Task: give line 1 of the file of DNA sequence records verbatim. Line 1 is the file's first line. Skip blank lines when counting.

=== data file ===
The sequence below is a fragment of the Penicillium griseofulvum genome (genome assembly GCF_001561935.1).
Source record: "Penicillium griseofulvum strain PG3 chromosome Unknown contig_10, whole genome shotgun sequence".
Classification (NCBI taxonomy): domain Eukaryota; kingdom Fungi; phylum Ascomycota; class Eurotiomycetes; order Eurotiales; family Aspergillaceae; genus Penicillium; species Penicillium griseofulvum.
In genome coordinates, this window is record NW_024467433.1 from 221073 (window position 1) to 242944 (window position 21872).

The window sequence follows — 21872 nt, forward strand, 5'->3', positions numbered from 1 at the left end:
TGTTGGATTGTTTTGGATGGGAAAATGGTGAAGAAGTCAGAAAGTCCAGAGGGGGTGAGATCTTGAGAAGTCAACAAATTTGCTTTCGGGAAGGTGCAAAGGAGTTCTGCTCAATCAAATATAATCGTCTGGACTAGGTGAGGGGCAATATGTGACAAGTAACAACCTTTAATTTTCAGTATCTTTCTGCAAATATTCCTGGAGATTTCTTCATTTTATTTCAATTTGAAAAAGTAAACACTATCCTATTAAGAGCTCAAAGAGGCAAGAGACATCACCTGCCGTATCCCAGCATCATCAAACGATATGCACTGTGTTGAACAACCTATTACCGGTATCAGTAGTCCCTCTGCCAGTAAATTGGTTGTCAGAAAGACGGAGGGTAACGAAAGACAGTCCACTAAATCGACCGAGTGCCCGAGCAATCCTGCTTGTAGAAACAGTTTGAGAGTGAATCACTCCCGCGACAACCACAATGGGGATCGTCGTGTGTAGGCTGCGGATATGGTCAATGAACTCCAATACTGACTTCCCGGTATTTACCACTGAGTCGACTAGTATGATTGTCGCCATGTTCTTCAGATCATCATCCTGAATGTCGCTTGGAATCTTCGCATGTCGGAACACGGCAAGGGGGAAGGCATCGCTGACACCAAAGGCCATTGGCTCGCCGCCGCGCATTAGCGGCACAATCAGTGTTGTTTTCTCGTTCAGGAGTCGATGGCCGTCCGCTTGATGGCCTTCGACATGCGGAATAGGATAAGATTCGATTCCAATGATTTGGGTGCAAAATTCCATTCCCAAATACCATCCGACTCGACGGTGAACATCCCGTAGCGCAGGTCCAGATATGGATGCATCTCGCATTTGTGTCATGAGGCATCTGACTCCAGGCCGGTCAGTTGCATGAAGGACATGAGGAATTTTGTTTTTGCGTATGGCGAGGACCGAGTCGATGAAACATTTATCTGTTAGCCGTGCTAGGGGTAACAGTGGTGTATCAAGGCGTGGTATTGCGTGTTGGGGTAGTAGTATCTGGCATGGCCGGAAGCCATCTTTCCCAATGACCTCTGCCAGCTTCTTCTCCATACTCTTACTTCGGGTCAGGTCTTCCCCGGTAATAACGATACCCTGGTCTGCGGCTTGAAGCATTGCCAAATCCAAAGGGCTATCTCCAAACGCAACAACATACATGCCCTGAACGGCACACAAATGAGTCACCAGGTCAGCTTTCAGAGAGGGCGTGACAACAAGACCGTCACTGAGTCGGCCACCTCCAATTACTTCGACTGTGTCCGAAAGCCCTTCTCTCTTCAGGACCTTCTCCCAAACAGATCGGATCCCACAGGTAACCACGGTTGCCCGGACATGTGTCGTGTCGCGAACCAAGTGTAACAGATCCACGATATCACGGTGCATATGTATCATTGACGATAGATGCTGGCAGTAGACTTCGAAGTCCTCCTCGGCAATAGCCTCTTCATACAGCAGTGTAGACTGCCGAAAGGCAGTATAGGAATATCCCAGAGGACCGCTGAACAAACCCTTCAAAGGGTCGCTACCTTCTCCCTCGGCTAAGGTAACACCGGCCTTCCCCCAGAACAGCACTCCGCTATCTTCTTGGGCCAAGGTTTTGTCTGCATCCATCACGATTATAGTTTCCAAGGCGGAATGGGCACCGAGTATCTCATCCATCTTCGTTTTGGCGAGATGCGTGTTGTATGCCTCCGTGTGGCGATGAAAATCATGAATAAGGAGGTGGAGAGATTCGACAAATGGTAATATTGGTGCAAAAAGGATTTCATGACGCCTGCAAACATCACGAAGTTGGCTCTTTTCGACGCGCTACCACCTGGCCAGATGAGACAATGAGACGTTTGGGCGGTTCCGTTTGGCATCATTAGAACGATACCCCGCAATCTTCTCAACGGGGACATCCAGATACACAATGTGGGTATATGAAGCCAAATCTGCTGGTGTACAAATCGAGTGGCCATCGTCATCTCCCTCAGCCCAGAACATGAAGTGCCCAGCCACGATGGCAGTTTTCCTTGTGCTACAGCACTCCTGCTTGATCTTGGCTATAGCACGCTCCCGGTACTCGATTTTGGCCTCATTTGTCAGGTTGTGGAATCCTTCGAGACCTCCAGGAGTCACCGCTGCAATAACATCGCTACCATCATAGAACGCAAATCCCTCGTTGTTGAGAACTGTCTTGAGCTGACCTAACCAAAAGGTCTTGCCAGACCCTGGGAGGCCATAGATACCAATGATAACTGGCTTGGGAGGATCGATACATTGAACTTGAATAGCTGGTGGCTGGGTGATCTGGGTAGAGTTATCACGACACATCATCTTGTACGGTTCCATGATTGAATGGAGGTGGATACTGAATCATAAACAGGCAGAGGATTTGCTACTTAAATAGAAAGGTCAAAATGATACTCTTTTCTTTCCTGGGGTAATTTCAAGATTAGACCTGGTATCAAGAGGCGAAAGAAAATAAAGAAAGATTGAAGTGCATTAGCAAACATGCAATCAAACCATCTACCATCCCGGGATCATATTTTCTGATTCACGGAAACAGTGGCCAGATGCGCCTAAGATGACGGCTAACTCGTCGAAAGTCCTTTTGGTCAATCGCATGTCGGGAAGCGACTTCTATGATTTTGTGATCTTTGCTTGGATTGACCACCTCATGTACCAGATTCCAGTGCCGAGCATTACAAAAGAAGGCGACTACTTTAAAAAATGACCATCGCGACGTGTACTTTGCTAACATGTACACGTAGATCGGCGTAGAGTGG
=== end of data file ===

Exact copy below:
The sequence below is a fragment of the Penicillium griseofulvum genome (genome assembly GCF_001561935.1).